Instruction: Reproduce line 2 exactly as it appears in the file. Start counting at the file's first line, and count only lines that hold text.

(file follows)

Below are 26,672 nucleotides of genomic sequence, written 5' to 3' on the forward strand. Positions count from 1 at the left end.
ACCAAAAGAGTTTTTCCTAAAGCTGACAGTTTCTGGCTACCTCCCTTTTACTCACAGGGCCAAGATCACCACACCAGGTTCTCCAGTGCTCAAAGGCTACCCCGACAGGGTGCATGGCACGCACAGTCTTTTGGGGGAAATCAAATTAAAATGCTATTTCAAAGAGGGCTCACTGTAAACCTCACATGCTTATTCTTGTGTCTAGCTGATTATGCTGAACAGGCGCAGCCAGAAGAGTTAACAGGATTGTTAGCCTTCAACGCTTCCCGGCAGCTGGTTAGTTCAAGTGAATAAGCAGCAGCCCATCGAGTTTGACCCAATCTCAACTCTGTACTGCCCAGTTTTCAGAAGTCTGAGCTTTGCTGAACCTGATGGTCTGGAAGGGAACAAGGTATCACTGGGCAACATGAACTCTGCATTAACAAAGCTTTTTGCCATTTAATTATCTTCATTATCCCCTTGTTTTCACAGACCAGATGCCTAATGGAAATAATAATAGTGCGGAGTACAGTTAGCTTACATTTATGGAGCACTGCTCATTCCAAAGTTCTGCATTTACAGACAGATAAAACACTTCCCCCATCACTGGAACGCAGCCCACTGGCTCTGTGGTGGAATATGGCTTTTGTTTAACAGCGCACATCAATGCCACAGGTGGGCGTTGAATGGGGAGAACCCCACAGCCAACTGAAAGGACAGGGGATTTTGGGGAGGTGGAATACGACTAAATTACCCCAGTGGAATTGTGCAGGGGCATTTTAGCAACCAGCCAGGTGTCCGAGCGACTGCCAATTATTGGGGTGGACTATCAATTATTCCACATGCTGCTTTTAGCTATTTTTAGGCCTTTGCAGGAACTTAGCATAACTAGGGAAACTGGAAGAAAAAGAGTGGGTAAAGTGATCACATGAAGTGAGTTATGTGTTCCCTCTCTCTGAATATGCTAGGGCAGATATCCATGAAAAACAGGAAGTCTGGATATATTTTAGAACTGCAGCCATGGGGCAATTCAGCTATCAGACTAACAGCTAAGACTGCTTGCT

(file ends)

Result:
ACCAAAAGAGTTTTTCCTAAAGCTGACAGTTTCTGGCTACCTCCCTTTTACTCACAGGGCCAAGATCACCACACCAGGTTCTCCAGTGCTCAAAGGCTACCCCGACAGGGTGCATGGCACGCACAGTCTTTTGGGGGAAATCAAATTAAAATGCTATTTCAAAGAGGGCTCACTGTAAACCTCACATGCTTATTCTTGTGTCTAGCTGATTATGCTGAACAGGCGCAGCCAGAAGAGTTAACAGGATTGTTAGCCTTCAACGCTTCCCGGCAGCTGGTTAGTTCAAGTGAATAAGCAGCAGCCCATCGAGTTTGACCCAATCTCAACTCTGTACTGCCCAGTTTTCAGAAGTCTGAGCTTTGCTGAACCTGATGGTCTGGAAGGGAACAAGGTATCACTGGGCAACATGAACTCTGCATTAACAAAGCTTTTTGCCATTTAATTATCTTCATTATCCCCTTGTTTTCACAGACCAGATGCCTAATGGAAATAATAATAGTGCGGAGTACAGTTAGCTTACATTTATGGAGCACTGCTCATTCCAAAGTTCTGCATTTACAGACAGATAAAACACTTCCCCCATCACTGGAACGCAGCCCACTGGCTCTGTGGTGGAATATGGCTTTTGTTTAACAGCGCACATCAATGCCACAGGTGGGCGTTGAATGGGGAGAACCCCACAGCCAACTGAAAGGACAGGGGATTTTGGGGAGGTGGAATACGACTAAATTACCCCAGTGGAATTGTGCAGGGGCATTTTAGCAACCAGCCAGGTGTCCGAGCGACTGCCAATTATTGGGGTGGACTATCAATTATTCCACATGCTGCTTTTAGCTATTTTTAGGCCTTTGCAGGAACTTAGCATAACTAGGGAAACTGGAAGAAAAAGAGTGGGTAAAGTGATCACATGAAGTGAGTTATGTGTTCCCTCTCTCTGAATATGCTAGGGCAGATATCCATGAAAAACAGGAAGTCTGGATATATTTTAGAACTGCAGCCATGGGGCAATTCAGCTATCAGACTAACAGCTAAGACTGCTTGCT